Jonathan B. marder (email@example.com)
Sat, 1 Aug 1998 04:34:50 +0100
Hi Squad, Clark, Diana
> Jonathan, I have difficulty with the concept that patterns have no
>existence unless they are perceived. Surely the universe was built up
>made ready for our evolution by patterns that were not perceived since
>there was no sentience around to perceive them. To my mind it is not
>necessary for Quality to be perceived to have morality. I think Quality
>morality and has been in operation since the beginning.
All the laws of science are patterns, but you can't exactly say that
Kepler's law of orbits existed before Kepler himself. As an alternative
to Kepler's equations, one can make a table of space/time co-ordinates
describing the orbit of each planet. But the planets need neither the
co-ordinates nor Kepler to "know" how to move. Another example I've
been thinking about is the arangement of stars as constellations. Did
Orion exist before the Babylonian and Greek astronomers? The
constellation example is good because it makes it clear that the pattern
provides a description of the arrangement of stars, rather than the
stars "obeying" the pattern.
As to the "beginning of time" - well we can extrapolate our SQ
patterns back to then, but the patterns exist NOW and describe what we
understand to have happened THEN.
>The higher levels of DQ are more aesthetic. By which I mean anything
>from physical pleasure to intellectual satisfaction. Scientifically
>there's no way to measure aesthetics so science (in general) decides not
>to deal with them. But empirically, at the level of the individual we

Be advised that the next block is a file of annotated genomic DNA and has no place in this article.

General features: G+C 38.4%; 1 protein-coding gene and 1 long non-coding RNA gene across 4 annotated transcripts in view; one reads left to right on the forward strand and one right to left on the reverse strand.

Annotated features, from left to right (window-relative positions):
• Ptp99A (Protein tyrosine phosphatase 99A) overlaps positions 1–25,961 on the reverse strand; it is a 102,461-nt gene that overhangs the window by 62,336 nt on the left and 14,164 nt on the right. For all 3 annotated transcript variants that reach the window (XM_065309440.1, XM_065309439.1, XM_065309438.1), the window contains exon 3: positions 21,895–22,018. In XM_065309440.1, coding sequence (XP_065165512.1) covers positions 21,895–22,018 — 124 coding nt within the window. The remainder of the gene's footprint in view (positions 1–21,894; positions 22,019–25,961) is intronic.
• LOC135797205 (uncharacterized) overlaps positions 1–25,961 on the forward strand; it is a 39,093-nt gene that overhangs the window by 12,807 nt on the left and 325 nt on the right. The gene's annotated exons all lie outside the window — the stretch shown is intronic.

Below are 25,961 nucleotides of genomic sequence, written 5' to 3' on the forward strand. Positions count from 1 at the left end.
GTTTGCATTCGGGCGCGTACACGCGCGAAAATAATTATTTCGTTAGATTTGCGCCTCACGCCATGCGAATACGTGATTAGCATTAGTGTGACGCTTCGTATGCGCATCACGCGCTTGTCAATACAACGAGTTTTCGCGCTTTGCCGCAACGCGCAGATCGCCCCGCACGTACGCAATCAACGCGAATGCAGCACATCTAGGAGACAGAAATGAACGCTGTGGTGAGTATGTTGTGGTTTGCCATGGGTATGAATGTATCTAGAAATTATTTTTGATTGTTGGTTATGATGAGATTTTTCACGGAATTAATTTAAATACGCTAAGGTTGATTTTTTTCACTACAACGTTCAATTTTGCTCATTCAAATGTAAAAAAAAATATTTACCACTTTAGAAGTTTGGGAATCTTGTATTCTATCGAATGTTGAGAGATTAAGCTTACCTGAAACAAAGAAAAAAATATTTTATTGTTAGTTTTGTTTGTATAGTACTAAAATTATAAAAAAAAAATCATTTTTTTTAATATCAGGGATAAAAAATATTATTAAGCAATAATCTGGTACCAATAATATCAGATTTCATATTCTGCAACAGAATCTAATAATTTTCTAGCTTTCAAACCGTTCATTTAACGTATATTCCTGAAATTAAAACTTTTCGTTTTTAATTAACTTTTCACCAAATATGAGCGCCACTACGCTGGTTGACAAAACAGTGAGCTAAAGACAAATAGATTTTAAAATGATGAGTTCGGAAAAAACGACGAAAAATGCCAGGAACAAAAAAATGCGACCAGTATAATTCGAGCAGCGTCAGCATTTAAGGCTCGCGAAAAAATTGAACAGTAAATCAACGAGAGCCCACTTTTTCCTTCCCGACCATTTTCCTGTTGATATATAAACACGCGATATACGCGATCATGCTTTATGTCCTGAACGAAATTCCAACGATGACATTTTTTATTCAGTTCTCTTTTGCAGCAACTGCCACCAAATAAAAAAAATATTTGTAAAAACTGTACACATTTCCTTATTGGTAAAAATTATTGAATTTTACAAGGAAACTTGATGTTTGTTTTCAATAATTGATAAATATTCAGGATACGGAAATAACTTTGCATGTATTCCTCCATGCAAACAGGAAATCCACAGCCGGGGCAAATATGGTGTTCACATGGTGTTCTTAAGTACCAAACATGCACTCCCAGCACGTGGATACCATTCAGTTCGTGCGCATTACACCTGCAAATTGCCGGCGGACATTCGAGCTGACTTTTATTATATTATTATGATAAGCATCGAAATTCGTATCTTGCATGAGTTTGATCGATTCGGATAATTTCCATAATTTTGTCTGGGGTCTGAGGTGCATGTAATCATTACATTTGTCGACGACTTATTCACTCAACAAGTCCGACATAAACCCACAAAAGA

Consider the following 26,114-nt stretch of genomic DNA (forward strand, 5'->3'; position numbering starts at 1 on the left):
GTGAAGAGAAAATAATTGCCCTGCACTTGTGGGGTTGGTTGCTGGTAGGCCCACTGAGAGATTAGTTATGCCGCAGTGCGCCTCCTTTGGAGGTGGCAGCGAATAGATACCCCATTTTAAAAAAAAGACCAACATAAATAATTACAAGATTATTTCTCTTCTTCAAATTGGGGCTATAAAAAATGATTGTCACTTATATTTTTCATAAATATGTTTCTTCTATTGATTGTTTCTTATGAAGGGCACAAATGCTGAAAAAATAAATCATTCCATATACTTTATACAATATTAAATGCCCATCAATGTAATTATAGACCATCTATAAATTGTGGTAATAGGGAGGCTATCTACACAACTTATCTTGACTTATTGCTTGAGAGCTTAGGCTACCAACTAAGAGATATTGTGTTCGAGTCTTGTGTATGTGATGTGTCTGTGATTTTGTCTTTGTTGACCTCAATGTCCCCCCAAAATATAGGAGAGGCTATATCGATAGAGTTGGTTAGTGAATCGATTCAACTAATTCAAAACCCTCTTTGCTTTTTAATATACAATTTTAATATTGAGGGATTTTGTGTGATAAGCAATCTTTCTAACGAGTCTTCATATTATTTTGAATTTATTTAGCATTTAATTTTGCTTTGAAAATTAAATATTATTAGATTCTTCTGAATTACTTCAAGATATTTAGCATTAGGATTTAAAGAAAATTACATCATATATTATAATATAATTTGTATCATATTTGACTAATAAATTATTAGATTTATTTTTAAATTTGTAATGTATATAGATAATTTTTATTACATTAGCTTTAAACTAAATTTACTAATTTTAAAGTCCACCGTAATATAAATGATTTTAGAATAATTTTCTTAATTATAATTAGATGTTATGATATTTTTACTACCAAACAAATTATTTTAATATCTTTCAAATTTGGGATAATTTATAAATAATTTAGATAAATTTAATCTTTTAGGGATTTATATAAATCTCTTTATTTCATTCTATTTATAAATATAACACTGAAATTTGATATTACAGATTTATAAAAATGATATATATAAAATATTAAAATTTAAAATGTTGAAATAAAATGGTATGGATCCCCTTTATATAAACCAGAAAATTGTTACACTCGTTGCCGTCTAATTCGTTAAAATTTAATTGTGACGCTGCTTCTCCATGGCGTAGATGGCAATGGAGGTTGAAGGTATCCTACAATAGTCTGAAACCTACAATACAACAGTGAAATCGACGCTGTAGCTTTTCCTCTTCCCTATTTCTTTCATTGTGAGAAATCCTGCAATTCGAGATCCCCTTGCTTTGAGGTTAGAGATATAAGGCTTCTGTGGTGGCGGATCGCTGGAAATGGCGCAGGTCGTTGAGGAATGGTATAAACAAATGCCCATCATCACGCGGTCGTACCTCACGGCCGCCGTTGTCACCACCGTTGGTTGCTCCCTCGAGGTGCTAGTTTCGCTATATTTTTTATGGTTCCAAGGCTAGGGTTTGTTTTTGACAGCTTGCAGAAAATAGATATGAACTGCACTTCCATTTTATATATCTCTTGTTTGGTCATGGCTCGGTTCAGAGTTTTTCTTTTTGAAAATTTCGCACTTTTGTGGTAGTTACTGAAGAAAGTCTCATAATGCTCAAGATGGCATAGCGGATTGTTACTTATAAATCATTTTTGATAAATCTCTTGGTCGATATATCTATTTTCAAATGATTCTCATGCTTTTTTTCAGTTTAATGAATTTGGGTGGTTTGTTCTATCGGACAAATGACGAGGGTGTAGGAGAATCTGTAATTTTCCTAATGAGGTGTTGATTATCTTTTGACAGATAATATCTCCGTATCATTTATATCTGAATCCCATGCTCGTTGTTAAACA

>have no trouble at all in comparing experiences aesthetically. You and I
>are doing it right now. We might not agree on the outcome but we can
>agree that we like one intellectual idea better than another.
I fully agree with "aesthetic" evaluation of scientific ideas. Good
scientists have intuition and a good aesthetic sense! My essay in the
is mostly on this subject.
>> You can put it down to my own lack of comprehension, but Pirsig never
>> explained the [higher morailty of DQ over SQ] to my satisfaction.
>Okay, so, if you could explain which bit you're not satisfied with we
>could take it further.
>At the end of chap 12 he writes:
>"So what Phaedrus was saying was that not just life but everything, is
>an ethical activity. It is nothing else. When inorganic patterns of
>reality create life the Metaphysics of Quality postulates that they've
>done so because it's 'better' and that this definition of 'betterness'
>-- this beginning response to Dynamic Quality -- is an elementary unit
>of ethics upon which all right and wrong can be based."
What bothers me about this is that in the end it boils down to
tautology. DQ is "better" because it leads to change or evolution.
Anything that fails the "better" test fails to survive. It's the same of
Darwin's "survival of the fittest". How are they the fittest? Because
they survive. So it comes down to survival of the survivors - tautology.
In another thread Diana brings up "Dharma"
>Then Keith said that Dynamic Quality takes on the role that undefined
>Quality had prior to the division. This is the way I had always thought
>of it and it fits to a certain extent. But when you try and add morality
>into the equation, it doesn't to fit. And the more you try and do it the
>bigger a headache you'll get;-)
>Well I think the answer is in chapter 30.
>In chap 30 (and I strongly encourage everyone to reread this very
>carefully) Pirsig acknowledges this conflict between dynamic and static
>morality and offers rta (arete) or Dharma as the solution.
"A chair, for example, is not composed of
atoms of substance, it is composed of
This statement is absolute jabberwocky
to a conventional subject-object
metaphysics. How can a chair be
composed of individual little moral
orders? But if one applies the
Metaphyisics of Quality and sees that a
chair is an inorganic static pattern and sees
that all static patterns are composed of
value and that value is synonymous with
morality, then it all begins to make sense."
According to this, something which lacks moral value doesn't exist.
IMMORALITY DOESN'T EXIST! Thus, IMO Pirsig spends a lot of time talking
about morality, but falls short of providing a basis for determining
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